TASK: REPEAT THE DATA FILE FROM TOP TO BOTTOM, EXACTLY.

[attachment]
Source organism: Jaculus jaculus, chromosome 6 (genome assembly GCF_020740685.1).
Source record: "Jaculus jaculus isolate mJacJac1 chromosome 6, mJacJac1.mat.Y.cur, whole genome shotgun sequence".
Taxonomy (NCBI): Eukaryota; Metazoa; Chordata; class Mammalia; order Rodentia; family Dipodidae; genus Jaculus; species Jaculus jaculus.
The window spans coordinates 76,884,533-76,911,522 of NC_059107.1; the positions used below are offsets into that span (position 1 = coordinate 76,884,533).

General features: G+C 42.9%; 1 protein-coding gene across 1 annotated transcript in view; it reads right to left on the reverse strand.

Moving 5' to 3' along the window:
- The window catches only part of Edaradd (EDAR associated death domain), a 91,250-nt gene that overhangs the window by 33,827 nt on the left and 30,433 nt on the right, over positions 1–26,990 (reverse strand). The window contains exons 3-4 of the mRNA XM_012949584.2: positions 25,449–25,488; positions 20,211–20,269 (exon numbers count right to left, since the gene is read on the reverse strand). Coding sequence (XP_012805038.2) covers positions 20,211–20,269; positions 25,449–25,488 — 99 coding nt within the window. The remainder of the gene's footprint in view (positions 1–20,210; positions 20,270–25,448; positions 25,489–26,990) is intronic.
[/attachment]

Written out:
Source organism: Jaculus jaculus, chromosome 6 (genome assembly GCF_020740685.1).
Source record: "Jaculus jaculus isolate mJacJac1 chromosome 6, mJacJac1.mat.Y.cur, whole genome shotgun sequence".
Taxonomy (NCBI): Eukaryota; Metazoa; Chordata; class Mammalia; order Rodentia; family Dipodidae; genus Jaculus; species Jaculus jaculus.
The window spans coordinates 76,884,533-76,911,522 of NC_059107.1; the positions used below are offsets into that span (position 1 = coordinate 76,884,533).

General features: G+C 42.9%; 1 protein-coding gene across 1 annotated transcript in view; it reads right to left on the reverse strand.

Moving 5' to 3' along the window:
- The window catches only part of Edaradd (EDAR associated death domain), a 91,250-nt gene that overhangs the window by 33,827 nt on the left and 30,433 nt on the right, over positions 1–26,990 (reverse strand). The window contains exons 3-4 of the mRNA XM_012949584.2: positions 25,449–25,488; positions 20,211–20,269 (exon numbers count right to left, since the gene is read on the reverse strand). Coding sequence (XP_012805038.2) covers positions 20,211–20,269; positions 25,449–25,488 — 99 coding nt within the window. The remainder of the gene's footprint in view (positions 1–20,210; positions 20,270–25,448; positions 25,489–26,990) is intronic.